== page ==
Richard North, 03/08/2013  
 

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Having spent a week discussing real politics, and exploring the leading edge of issues relating to the EU, one comes back to earth with a leaden thump, to find that the debate in the UK has barely moved. It is still relying on the unchanging myth that participation in the Single Market is dependent on membership of the European Union.

Thus do we get in the low-circulation Guardian today the tedious, ill-informed lament that leaving the EU's would be "suicide" as this would limit or restrict our access to the this mystical Single Market, which has assumed epic proportions.

The thoroughly dishonest claim is based on propaganda from the British Chambers of Commerce (BCC), fronted by Martin Baker, owner of Rowan Precision Ltd, in the heart of the industrial West Midlands. He has been manufacturing precision turned parts for over 25 years, for sectors including aerospace, medical, defence, lighting, automotive, scientific instrumentation, electronics and telecommunications.

Strangely, from one who is preaching such woe, only fifteen percent of his products go to EU customers. Nevertheless, Baker argues that expansion of the EU single market has "opened up a lot more doors for us, providing us with many more opportunities to export". Without the single market, he says, "my company simply wouldn't have the same work turnover as we presently do".

Even if one conceded Baker's point in its entirety, though, it would seem that we must accept the entire corpus of European political integration, and all that that entails, just so that his firm can enjoy a fifteen-percent enhancement on its turnover. And one does not have to be hard line to assert the obvious: that is far too high a price to pay.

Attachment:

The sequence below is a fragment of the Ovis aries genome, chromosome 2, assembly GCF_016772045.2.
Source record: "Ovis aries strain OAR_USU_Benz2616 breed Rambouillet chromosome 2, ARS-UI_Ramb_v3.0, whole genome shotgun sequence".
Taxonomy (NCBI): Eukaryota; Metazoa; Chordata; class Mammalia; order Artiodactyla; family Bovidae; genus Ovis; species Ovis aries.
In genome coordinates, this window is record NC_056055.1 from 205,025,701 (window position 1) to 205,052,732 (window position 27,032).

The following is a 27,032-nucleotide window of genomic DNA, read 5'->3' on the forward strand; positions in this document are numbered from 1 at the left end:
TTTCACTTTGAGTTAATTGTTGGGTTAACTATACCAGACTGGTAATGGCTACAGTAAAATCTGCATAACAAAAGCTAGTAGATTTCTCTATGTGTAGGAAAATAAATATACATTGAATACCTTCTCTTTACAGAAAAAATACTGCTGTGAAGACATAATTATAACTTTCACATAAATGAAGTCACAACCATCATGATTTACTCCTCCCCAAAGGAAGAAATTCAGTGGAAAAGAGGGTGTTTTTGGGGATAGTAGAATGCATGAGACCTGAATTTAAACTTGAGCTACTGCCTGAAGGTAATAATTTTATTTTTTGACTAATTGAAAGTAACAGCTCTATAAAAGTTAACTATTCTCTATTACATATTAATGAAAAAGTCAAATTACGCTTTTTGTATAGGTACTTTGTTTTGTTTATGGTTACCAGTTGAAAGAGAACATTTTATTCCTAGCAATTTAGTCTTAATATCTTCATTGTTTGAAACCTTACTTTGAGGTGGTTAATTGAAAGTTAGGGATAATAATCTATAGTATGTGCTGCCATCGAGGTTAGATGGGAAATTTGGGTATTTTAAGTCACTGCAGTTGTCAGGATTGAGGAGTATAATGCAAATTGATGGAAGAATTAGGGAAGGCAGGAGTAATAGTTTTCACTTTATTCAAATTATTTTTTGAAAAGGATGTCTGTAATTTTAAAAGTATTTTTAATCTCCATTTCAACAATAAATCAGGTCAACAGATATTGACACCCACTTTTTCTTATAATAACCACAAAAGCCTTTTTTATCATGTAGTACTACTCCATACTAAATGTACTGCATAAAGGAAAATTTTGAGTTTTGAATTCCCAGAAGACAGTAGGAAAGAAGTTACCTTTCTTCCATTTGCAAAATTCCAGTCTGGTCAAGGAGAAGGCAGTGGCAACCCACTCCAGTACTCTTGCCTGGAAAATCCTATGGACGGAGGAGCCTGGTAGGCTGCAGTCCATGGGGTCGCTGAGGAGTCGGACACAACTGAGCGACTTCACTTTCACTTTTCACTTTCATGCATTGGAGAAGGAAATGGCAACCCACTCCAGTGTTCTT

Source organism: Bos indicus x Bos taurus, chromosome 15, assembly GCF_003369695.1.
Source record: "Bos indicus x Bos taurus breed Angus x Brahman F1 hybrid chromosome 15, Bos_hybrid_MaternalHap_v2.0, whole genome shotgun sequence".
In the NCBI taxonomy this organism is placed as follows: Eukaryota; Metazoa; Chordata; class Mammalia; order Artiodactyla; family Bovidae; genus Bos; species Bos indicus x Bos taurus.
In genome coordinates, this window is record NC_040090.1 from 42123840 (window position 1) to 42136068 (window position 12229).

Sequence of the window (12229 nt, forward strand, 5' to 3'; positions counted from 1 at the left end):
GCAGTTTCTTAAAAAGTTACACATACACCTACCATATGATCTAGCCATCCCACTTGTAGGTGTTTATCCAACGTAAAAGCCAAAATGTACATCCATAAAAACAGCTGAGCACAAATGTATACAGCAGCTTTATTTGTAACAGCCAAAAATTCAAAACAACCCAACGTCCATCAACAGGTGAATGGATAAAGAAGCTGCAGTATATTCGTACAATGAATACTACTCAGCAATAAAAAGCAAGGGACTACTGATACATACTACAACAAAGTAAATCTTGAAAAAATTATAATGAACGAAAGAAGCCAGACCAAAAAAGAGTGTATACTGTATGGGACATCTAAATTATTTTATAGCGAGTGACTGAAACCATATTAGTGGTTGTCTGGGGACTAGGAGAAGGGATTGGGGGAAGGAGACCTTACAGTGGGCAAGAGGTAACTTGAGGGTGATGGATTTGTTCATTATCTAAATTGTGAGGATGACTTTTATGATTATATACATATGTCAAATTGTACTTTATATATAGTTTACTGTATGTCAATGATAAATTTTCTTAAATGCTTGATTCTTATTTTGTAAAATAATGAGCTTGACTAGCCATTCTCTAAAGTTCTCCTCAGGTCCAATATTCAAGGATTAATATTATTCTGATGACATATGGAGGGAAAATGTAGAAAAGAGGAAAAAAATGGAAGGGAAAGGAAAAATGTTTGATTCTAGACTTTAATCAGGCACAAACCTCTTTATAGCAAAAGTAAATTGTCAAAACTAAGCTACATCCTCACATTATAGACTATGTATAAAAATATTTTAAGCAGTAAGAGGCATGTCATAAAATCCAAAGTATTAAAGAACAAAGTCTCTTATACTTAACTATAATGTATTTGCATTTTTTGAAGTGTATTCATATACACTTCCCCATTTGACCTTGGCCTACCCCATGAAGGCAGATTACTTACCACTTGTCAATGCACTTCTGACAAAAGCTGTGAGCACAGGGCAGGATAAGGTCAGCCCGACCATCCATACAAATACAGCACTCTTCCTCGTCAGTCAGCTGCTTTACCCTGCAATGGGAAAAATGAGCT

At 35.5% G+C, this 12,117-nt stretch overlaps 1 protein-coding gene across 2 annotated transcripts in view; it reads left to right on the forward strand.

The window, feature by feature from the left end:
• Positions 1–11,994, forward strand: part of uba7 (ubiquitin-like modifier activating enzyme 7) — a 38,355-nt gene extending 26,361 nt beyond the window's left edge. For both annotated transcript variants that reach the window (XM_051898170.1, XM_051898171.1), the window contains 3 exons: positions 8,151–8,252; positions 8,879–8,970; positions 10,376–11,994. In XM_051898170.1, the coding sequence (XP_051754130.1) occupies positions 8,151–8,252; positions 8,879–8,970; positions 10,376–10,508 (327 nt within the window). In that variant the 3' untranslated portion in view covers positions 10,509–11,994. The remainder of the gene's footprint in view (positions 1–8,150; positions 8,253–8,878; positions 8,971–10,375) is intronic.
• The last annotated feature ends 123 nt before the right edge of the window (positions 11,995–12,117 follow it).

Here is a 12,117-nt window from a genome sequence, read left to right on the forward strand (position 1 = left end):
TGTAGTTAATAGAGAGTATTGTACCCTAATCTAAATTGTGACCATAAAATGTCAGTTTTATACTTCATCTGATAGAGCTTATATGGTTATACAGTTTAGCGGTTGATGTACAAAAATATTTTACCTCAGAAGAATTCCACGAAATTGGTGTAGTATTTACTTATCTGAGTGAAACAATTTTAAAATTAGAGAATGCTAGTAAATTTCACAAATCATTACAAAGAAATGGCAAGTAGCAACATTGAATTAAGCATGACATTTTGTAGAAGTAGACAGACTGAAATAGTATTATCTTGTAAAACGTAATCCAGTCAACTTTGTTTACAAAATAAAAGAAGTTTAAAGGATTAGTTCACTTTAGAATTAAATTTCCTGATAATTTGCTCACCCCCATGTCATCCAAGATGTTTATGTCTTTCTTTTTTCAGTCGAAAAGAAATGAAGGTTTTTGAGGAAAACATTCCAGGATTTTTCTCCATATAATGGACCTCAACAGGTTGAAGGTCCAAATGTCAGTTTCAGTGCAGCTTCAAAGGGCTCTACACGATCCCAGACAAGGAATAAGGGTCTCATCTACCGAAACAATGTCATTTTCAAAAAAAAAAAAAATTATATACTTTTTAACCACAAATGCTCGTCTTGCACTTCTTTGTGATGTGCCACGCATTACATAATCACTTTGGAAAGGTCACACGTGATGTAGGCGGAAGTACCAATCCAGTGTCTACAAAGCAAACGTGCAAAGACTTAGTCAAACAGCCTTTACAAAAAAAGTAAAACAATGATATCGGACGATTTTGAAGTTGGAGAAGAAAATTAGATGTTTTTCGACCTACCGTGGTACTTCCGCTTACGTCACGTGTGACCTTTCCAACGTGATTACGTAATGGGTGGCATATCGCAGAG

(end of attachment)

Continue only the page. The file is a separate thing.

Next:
As always though, there is this wilful error, in eliding membership of the EU with participation in the Single Market, with no recognition that such benefits as do accrue from participation can be gained, almost in their entirety, from membership of the EEA.

That there are problems with EEA membership, and that this is by no means the perfect solution to our trading relationships with EU member states is a given. And that is where the debater lies, in how we can develop a firm, stable relationship without having to buy into the integration agenda.

But that is very much a different debate to that on offer from the likes of the Guardian, the British government and europhiles in general. They would have the debate confined to the simplistic question of "in-out", with no discussion of alternatives or suggestion that there might be different was of achieving Mr Barker's objectives.

And the point here is that, if the trading arrangements that Mr Baker needs can be protected, then he and his kind have no locus in the greater debate. Business, as we have said before, has no business, in telling us how we should be governed.

What emerges from all this, though, is that if the europhiles played is straight, and had a fair debate, they would lose it. You would get a situation like Norway, where over 70 percent of the voters rejected the idea of membership, so much so that the issue was not even on the political agenda.

Thus, what we are seeing is the core tactic of the europhiles. They are attempting to shape and control the debate, excluding the wider issues from the discussion because they demolish their case.

And once again, we see the almost total reliance on FUD. Never mind that, with the opportunity to renegotiate a new trading arrangement alongside Norway and the rest of EFTA, which would be a far better deal than we have at present. Our minds much be focused on leaving the EU, in the most negative of terms.

Take the fear away and the very tenor of the debate changes. And that is why the europhiles love their FUD. It is the only thing that can work for them - they have nothing else on offer.

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